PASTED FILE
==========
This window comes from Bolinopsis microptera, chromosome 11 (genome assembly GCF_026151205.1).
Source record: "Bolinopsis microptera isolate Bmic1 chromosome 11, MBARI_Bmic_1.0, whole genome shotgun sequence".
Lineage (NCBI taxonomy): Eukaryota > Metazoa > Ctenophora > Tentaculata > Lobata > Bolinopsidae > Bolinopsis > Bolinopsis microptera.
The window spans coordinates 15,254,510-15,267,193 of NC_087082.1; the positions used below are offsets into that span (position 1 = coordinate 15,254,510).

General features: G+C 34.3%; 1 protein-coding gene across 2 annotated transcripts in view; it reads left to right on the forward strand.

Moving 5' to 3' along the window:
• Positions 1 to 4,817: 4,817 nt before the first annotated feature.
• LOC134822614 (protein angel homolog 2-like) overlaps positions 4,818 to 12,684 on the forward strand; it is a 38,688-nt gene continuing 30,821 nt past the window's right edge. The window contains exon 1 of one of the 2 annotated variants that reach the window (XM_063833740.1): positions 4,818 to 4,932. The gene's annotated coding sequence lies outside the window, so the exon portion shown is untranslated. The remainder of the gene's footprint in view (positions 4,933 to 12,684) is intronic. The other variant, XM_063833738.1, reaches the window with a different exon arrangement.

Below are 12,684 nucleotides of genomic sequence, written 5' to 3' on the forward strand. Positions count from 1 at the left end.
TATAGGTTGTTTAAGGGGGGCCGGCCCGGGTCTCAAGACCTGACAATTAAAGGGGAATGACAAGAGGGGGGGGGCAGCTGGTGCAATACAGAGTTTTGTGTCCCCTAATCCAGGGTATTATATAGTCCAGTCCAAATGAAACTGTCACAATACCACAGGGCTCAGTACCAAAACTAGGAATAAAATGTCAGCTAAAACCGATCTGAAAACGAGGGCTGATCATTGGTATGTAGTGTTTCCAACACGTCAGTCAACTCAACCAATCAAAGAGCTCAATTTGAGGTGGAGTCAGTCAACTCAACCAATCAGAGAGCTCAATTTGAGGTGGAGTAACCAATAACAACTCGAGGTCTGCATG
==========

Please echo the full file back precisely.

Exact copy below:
This window comes from Bolinopsis microptera, chromosome 11 (genome assembly GCF_026151205.1).
Source record: "Bolinopsis microptera isolate Bmic1 chromosome 11, MBARI_Bmic_1.0, whole genome shotgun sequence".
Lineage (NCBI taxonomy): Eukaryota > Metazoa > Ctenophora > Tentaculata > Lobata > Bolinopsidae > Bolinopsis > Bolinopsis microptera.
The window spans coordinates 15,254,510-15,267,193 of NC_087082.1; the positions used below are offsets into that span (position 1 = coordinate 15,254,510).

General features: G+C 34.3%; 1 protein-coding gene across 2 annotated transcripts in view; it reads left to right on the forward strand.

Moving 5' to 3' along the window:
• Positions 1 to 4,817: 4,817 nt before the first annotated feature.
• LOC134822614 (protein angel homolog 2-like) overlaps positions 4,818 to 12,684 on the forward strand; it is a 38,688-nt gene continuing 30,821 nt past the window's right edge. The window contains exon 1 of one of the 2 annotated variants that reach the window (XM_063833740.1): positions 4,818 to 4,932. The gene's annotated coding sequence lies outside the window, so the exon portion shown is untranslated. The remainder of the gene's footprint in view (positions 4,933 to 12,684) is intronic. The other variant, XM_063833738.1, reaches the window with a different exon arrangement.

Below are 12,684 nucleotides of genomic sequence, written 5' to 3' on the forward strand. Positions count from 1 at the left end.
TATAGGTTGTTTAAGGGGGGCCGGCCCGGGTCTCAAGACCTGACAATTAAAGGGGAATGACAAGAGGGGGGGGGCAGCTGGTGCAATACAGAGTTTTGTGTCCCCTAATCCAGGGTATTATATAGTCCAGTCCAAATGAAACTGTCACAATACCACAGGGCTCAGTACCAAAACTAGGAATAAAATGTCAGCTAAAACCGATCTGAAAACGAGGGCTGATCATTGGTATGTAGTGTTTCCAACACGTCAGTCAACTCAACCAATCAAAGAGCTCAATTTGAGGTGGAGTCAGTCAACTCAACCAATCAGAGAGCTCAATTTGAGGTGGAGTAACCAATAACAACTCGAGGTCTGCATG